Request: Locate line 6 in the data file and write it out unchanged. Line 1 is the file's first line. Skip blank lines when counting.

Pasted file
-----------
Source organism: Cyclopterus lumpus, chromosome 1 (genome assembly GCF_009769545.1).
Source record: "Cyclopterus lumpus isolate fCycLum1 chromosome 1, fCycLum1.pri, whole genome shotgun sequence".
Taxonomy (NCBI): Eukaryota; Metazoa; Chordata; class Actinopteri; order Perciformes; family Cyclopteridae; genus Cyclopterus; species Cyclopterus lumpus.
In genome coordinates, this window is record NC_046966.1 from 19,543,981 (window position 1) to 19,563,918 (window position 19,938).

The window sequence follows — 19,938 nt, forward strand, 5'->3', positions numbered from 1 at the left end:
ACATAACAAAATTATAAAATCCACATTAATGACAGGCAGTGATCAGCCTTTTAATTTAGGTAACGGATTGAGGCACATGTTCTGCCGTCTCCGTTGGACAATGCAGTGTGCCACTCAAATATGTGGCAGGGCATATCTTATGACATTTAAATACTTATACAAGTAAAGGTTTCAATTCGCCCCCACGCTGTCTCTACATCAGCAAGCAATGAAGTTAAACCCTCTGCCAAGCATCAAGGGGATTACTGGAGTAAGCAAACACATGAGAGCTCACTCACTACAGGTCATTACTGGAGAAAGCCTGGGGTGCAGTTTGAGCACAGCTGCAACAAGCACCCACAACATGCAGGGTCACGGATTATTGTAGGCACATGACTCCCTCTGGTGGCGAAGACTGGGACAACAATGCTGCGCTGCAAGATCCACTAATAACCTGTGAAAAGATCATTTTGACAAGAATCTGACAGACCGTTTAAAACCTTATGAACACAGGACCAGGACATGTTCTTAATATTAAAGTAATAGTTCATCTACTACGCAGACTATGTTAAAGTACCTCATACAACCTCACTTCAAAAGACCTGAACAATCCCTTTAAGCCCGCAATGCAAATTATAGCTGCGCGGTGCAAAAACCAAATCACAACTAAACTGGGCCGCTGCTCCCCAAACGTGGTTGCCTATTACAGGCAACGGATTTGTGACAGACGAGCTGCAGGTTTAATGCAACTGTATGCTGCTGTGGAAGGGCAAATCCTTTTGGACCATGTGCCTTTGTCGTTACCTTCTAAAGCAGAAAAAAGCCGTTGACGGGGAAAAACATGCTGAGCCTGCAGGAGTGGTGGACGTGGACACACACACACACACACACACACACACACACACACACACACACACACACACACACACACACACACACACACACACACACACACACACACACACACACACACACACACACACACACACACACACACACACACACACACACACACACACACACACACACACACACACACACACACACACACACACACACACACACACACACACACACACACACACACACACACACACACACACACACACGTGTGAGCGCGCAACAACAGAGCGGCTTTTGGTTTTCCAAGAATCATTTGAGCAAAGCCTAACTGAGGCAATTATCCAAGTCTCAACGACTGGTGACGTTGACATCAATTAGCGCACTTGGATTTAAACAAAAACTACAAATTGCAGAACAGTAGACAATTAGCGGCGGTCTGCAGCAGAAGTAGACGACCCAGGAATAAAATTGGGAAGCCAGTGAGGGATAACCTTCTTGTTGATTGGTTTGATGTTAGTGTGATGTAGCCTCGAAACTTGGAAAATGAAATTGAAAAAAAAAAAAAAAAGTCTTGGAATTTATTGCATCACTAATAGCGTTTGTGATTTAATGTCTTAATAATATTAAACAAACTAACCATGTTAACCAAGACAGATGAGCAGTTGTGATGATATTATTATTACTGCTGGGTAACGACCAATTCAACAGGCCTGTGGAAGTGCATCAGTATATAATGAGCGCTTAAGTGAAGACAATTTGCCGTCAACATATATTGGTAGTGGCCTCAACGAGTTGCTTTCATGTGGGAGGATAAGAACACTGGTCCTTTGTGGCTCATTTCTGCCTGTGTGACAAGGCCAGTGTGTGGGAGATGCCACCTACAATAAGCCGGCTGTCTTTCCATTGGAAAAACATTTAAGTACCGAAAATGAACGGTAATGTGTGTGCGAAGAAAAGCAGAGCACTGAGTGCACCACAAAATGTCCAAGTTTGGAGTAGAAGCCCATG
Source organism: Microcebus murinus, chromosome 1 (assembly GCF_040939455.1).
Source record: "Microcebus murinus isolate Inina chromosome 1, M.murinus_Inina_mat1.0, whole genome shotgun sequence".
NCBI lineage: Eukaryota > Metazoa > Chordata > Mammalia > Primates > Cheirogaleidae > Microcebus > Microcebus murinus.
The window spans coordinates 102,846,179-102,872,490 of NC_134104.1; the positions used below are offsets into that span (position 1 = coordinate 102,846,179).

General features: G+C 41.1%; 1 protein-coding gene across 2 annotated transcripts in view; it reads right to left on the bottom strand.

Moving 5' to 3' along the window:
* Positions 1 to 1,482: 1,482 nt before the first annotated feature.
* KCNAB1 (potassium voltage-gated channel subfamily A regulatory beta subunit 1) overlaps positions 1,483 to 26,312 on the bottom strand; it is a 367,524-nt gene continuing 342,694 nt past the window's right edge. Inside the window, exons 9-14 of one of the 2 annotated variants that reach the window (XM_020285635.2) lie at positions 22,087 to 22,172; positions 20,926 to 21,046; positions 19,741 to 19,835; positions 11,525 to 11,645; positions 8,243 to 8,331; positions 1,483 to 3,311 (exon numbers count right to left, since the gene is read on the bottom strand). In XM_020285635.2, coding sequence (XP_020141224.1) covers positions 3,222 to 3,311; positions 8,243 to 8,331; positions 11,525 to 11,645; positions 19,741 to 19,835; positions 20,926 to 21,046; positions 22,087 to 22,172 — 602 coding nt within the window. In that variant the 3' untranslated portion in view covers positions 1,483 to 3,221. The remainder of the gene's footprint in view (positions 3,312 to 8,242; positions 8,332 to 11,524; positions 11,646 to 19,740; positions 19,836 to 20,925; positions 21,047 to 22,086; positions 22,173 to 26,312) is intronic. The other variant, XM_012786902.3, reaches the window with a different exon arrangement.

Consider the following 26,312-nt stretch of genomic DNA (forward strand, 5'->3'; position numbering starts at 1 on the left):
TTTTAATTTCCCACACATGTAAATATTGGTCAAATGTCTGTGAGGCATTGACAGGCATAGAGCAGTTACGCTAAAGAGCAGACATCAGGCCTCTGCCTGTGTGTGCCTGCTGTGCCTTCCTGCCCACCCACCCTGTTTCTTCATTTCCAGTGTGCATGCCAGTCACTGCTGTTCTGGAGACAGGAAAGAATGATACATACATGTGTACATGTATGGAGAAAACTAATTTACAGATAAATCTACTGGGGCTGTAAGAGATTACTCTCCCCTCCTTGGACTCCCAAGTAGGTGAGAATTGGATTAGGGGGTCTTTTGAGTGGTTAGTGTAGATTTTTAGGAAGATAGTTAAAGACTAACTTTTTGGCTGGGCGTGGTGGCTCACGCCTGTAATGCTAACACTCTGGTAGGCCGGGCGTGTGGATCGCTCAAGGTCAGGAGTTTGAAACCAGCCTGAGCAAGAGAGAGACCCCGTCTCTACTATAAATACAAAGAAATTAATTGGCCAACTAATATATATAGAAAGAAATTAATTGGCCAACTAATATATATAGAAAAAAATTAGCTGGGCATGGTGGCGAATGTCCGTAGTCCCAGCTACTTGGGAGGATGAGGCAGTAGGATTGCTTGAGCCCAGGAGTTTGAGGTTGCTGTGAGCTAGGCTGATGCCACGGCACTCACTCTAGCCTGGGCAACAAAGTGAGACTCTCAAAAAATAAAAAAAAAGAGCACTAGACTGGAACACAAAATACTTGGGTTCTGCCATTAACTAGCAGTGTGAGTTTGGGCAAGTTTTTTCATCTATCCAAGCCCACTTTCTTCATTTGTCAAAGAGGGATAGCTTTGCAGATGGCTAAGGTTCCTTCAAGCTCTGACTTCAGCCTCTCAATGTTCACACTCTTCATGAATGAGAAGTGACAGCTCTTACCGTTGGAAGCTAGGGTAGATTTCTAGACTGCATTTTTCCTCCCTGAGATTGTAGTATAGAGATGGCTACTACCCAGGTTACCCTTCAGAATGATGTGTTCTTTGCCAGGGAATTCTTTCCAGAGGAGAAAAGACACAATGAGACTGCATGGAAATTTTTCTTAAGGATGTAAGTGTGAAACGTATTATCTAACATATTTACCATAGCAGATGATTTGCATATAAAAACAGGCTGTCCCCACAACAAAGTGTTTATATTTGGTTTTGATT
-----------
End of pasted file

ACATAACAAAATTATAAAATCCACATTAATGACAGGCAGTGATCAGCCTTTTAATTTAGGTAACGGATTGAGGCACATGTTCTGCCGTCTCCGTTGGACAATGCAGTGTGCCACTCAAATATGTGGCAGGGCATATCTTATGACATTTAAATACTTATACAAGTAAAGGTTTCAATTCGCCCCCACGCTGTCTCTACATCAGCAAGCAATGAAGTTAAACCCTCTGCCAAGCATCAAGGGGATTACTGGAGTAAGCAAACACATGAGAGCTCACTCACTACAGGTCATTACTGGAGAAAGCCTGGGGTGCAGTTTGAGCACAGCTGCAACAAGCACCCACAACATGCAGGGTCACGGATTATTGTAGGCACATGACTCCCTCTGGTGGCGAAGACTGGGACAACAATGCTGCGCTGCAAGATCCACTAATAACCTGTGAAAAGATCATTTTGACAAGAATCTGACAGACCGTTTAAAACCTTATGAACACAGGACCAGGACATGTTCTTAATATTAAAGTAATAGTTCATCTACTACGCAGACTATGTTAAAGTACCTCATACAACCTCACTTCAAAAGACCTGAACAATCCCTTTAAGCCCGCAATGCAAATTATAGCTGCGCGGTGCAAAAACCAAATCACAACTAAACTGGGCCGCTGCTCCCCAAACGTGGTTGCCTATTACAGGCAACGGATTTGTGACAGACGAGCTGCAGGTTTAATGCAACTGTATGCTGCTGTGGAAGGGCAAATCCTTTTGGACCATGTGCCTTTGTCGTTACCTTCTAAAGCAGAAAAAAGCCGTTGACGGGGAAAAACATGCTGAGCCTGCAGGAGTGGTGGACGTGGACACACACACACACACACACACACACACACACACACACACACACACACACACACACACACACACACACACACACACACACACACACACACACACACACACACACACACACACACACACACACACACACACACACACACACACACACACACACACACACACACACACACACACACACACACACACACACACACACACACACACACACACACACACACACACACACACACACACACACACGTGTGAGCGCGCAACAACAGAGCGGCTTTTGGTTTTCCAAGAATCATTTGAGCAAAGCCTAACTGAGGCAATTATCCAAGTCTCAACGACTGGTGACGTTGACATCAATTAGCGCACTTGGATTTAAACAAAAACTACAAATTGCAGAACAGTAGACAATTAGCGGCGGTCTGCAGCAGAAGTAGACGACCCAGGAATAAAATTGGGAAGCCAGTGAGGGATAACCTTCTTGTTGATTGGTTTGATGTTAGTGTGATGTAGCCTCGAAACTTGGAAAATGAAATTGAAAAAAAAAAAAAAAAGTCTTGGAATTTATTGCATCACTAATAGCGTTTGTGATTTAATGTCTTAATAATATTAAACAAACTAACCATGTTAACCAAGACAGATGAGCAGTTGTGATGATATTATTATTACTGCTGGGTAACGACCAATTCAACAGGCCTGTGGAAGTGCATCAGTATATAATGAGCGCTTAAGTGAAGACAATTTGCCGTCAACATATATTGGTAGTGGCCTCAACGAGTTGCTTTCATGTGGGAGGATAAGAACACTGGTCCTTTGTGGCTCATTTCTGCCTGTGTGACAAGGCCAGTGTGTGGGAGATGCCACCTACAATAAGCCGGCTGTCTTTCCATTGGAAAAACATTTAAGTACCGAAAATGAACGGTAATGTGTGTGCGAAGAAAAGCAGAGCACTGAGTGCACCACAAAATGTCCAAGTTTGGAGTAGAAGCCCATG